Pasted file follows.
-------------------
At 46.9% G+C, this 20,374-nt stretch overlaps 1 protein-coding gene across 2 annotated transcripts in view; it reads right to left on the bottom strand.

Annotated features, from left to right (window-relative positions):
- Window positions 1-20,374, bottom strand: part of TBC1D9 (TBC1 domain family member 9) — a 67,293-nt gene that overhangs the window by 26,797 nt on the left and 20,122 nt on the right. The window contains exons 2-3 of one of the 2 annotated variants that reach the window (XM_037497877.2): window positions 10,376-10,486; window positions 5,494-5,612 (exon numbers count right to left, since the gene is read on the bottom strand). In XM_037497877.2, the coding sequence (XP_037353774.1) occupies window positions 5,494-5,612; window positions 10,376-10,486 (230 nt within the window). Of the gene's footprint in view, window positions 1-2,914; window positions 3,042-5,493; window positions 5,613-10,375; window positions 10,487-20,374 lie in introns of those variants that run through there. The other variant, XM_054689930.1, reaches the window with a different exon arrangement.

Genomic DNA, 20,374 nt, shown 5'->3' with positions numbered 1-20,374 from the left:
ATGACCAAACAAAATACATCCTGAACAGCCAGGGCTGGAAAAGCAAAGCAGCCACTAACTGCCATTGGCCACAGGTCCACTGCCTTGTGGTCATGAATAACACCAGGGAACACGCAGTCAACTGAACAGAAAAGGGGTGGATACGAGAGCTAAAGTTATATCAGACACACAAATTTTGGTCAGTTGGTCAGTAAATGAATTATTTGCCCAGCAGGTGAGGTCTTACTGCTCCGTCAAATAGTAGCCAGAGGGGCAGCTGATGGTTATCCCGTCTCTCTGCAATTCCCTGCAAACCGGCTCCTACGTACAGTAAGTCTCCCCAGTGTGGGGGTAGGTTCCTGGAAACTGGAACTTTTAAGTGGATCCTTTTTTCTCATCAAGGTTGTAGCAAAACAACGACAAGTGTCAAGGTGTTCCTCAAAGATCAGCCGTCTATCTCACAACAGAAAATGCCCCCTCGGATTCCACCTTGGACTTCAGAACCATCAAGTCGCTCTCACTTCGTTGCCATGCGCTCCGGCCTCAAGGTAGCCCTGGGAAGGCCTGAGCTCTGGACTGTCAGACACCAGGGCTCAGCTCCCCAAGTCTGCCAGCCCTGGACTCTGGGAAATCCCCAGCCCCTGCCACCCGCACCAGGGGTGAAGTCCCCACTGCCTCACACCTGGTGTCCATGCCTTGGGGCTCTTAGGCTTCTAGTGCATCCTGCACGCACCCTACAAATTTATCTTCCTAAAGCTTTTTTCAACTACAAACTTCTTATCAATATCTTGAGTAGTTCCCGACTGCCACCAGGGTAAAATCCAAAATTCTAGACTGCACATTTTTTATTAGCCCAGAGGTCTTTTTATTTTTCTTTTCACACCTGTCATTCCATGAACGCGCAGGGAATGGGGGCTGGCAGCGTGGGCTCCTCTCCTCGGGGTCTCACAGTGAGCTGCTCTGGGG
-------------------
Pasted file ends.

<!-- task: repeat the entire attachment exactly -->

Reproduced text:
At 46.9% G+C, this 20,374-nt stretch overlaps 1 protein-coding gene across 2 annotated transcripts in view; it reads right to left on the bottom strand.

Annotated features, from left to right (window-relative positions):
- Window positions 1-20,374, bottom strand: part of TBC1D9 (TBC1 domain family member 9) — a 67,293-nt gene that overhangs the window by 26,797 nt on the left and 20,122 nt on the right. The window contains exons 2-3 of one of the 2 annotated variants that reach the window (XM_037497877.2): window positions 10,376-10,486; window positions 5,494-5,612 (exon numbers count right to left, since the gene is read on the bottom strand). In XM_037497877.2, the coding sequence (XP_037353774.1) occupies window positions 5,494-5,612; window positions 10,376-10,486 (230 nt within the window). Of the gene's footprint in view, window positions 1-2,914; window positions 3,042-5,493; window positions 5,613-10,375; window positions 10,487-20,374 lie in introns of those variants that run through there. The other variant, XM_054689930.1, reaches the window with a different exon arrangement.

Genomic DNA, 20,374 nt, shown 5'->3' with positions numbered 1-20,374 from the left:
ATGACCAAACAAAATACATCCTGAACAGCCAGGGCTGGAAAAGCAAAGCAGCCACTAACTGCCATTGGCCACAGGTCCACTGCCTTGTGGTCATGAATAACACCAGGGAACACGCAGTCAACTGAACAGAAAAGGGGTGGATACGAGAGCTAAAGTTATATCAGACACACAAATTTTGGTCAGTTGGTCAGTAAATGAATTATTTGCCCAGCAGGTGAGGTCTTACTGCTCCGTCAAATAGTAGCCAGAGGGGCAGCTGATGGTTATCCCGTCTCTCTGCAATTCCCTGCAAACCGGCTCCTACGTACAGTAAGTCTCCCCAGTGTGGGGGTAGGTTCCTGGAAACTGGAACTTTTAAGTGGATCCTTTTTTCTCATCAAGGTTGTAGCAAAACAACGACAAGTGTCAAGGTGTTCCTCAAAGATCAGCCGTCTATCTCACAACAGAAAATGCCCCCTCGGATTCCACCTTGGACTTCAGAACCATCAAGTCGCTCTCACTTCGTTGCCATGCGCTCCGGCCTCAAGGTAGCCCTGGGAAGGCCTGAGCTCTGGACTGTCAGACACCAGGGCTCAGCTCCCCAAGTCTGCCAGCCCTGGACTCTGGGAAATCCCCAGCCCCTGCCACCCGCACCAGGGGTGAAGTCCCCACTGCCTCACACCTGGTGTCCATGCCTTGGGGCTCTTAGGCTTCTAGTGCATCCTGCACGCACCCTACAAATTTATCTTCCTAAAGCTTTTTTCAACTACAAACTTCTTATCAATATCTTGAGTAGTTCCCGACTGCCACCAGGGTAAAATCCAAAATTCTAGACTGCACATTTTTTATTAGCCCAGAGGTCTTTTTATTTTTCTTTTCACACCTGTCATTCCATGAACGCGCAGGGAATGGGGGCTGGCAGCGTGGGCTCCTCTCCTCGGGGTCTCACAGTGAGCTGCTCTGGGG